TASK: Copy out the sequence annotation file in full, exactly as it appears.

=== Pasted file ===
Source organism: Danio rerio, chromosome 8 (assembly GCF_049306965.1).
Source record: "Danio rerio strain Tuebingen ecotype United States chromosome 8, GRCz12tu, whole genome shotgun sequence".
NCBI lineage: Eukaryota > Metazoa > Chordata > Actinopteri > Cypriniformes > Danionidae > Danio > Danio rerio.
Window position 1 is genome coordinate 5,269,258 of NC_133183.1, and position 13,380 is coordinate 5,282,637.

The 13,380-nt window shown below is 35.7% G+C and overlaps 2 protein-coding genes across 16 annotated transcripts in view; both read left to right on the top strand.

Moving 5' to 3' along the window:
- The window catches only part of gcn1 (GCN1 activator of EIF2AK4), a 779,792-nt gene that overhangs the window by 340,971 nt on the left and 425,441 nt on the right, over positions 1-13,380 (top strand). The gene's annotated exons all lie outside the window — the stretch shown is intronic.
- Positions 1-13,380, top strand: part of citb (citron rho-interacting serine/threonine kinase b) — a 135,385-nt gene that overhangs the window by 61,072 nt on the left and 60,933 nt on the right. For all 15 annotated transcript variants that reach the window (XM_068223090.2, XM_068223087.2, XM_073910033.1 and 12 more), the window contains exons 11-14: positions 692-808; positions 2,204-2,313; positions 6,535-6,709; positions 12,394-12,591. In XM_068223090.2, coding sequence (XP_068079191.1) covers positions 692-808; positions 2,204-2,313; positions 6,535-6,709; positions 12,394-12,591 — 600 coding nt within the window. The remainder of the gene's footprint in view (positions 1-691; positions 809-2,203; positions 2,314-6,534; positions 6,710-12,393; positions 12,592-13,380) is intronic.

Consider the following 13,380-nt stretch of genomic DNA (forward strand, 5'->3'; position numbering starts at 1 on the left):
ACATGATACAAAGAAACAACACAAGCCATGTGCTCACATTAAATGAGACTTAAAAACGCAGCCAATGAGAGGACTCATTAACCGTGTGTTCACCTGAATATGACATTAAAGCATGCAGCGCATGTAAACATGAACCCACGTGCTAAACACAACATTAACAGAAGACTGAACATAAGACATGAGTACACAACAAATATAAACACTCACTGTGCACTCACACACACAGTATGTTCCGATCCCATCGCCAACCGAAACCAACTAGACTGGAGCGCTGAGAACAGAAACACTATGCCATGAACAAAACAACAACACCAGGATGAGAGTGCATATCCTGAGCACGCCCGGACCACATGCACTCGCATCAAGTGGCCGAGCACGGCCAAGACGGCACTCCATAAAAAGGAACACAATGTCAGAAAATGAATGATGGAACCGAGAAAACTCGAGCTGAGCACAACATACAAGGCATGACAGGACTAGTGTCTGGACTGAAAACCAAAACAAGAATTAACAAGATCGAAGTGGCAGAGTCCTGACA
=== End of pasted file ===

Source organism: Danio rerio, chromosome 8 (assembly GCF_049306965.1).
Source record: "Danio rerio strain Tuebingen ecotype United States chromosome 8, GRCz12tu, whole genome shotgun sequence".
NCBI lineage: Eukaryota > Metazoa > Chordata > Actinopteri > Cypriniformes > Danionidae > Danio > Danio rerio.
Window position 1 is genome coordinate 5,269,258 of NC_133183.1, and position 13,380 is coordinate 5,282,637.

The 13,380-nt window shown below is 35.7% G+C and overlaps 2 protein-coding genes across 16 annotated transcripts in view; both read left to right on the top strand.

Moving 5' to 3' along the window:
- The window catches only part of gcn1 (GCN1 activator of EIF2AK4), a 779,792-nt gene that overhangs the window by 340,971 nt on the left and 425,441 nt on the right, over positions 1-13,380 (top strand). The gene's annotated exons all lie outside the window — the stretch shown is intronic.
- Positions 1-13,380, top strand: part of citb (citron rho-interacting serine/threonine kinase b) — a 135,385-nt gene that overhangs the window by 61,072 nt on the left and 60,933 nt on the right. For all 15 annotated transcript variants that reach the window (XM_068223090.2, XM_068223087.2, XM_073910033.1 and 12 more), the window contains exons 11-14: positions 692-808; positions 2,204-2,313; positions 6,535-6,709; positions 12,394-12,591. In XM_068223090.2, coding sequence (XP_068079191.1) covers positions 692-808; positions 2,204-2,313; positions 6,535-6,709; positions 12,394-12,591 — 600 coding nt within the window. The remainder of the gene's footprint in view (positions 1-691; positions 809-2,203; positions 2,314-6,534; positions 6,710-12,393; positions 12,592-13,380) is intronic.

Consider the following 13,380-nt stretch of genomic DNA (forward strand, 5'->3'; position numbering starts at 1 on the left):
ACATGATACAAAGAAACAACACAAGCCATGTGCTCACATTAAATGAGACTTAAAAACGCAGCCAATGAGAGGACTCATTAACCGTGTGTTCACCTGAATATGACATTAAAGCATGCAGCGCATGTAAACATGAACCCACGTGCTAAACACAACATTAACAGAAGACTGAACATAAGACATGAGTACACAACAAATATAAACACTCACTGTGCACTCACACACACAGTATGTTCCGATCCCATCGCCAACCGAAACCAACTAGACTGGAGCGCTGAGAACAGAAACACTATGCCATGAACAAAACAACAACACCAGGATGAGAGTGCATATCCTGAGCACGCCCGGACCACATGCACTCGCATCAAGTGGCCGAGCACGGCCAAGACGGCACTCCATAAAAAGGAACACAATGTCAGAAAATGAATGATGGAACCGAGAAAACTCGAGCTGAGCACAACATACAAGGCATGACAGGACTAGTGTCTGGACTGAAAACCAAAACAAGAATTAACAAGATCGAAGTGGCAGAGTCCTGACA